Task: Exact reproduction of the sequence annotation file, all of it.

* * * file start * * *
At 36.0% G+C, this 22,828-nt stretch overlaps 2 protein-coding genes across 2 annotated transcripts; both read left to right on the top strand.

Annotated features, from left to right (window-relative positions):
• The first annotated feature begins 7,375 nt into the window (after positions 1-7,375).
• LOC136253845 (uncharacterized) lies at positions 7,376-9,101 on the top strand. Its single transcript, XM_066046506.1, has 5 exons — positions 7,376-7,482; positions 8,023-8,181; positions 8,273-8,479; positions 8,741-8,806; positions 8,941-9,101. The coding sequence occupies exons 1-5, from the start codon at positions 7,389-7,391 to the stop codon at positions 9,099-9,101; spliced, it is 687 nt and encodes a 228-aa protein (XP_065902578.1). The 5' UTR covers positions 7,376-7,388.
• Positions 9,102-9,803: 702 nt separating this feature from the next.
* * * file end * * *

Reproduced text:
At 36.0% G+C, this 22,828-nt stretch overlaps 2 protein-coding genes across 2 annotated transcripts; both read left to right on the top strand.

Annotated features, from left to right (window-relative positions):
• The first annotated feature begins 7,375 nt into the window (after positions 1-7,375).
• LOC136253845 (uncharacterized) lies at positions 7,376-9,101 on the top strand. Its single transcript, XM_066046506.1, has 5 exons — positions 7,376-7,482; positions 8,023-8,181; positions 8,273-8,479; positions 8,741-8,806; positions 8,941-9,101. The coding sequence occupies exons 1-5, from the start codon at positions 7,389-7,391 to the stop codon at positions 9,099-9,101; spliced, it is 687 nt and encodes a 228-aa protein (XP_065902578.1). The 5' UTR covers positions 7,376-7,388.
• Positions 9,102-9,803: 702 nt separating this feature from the next.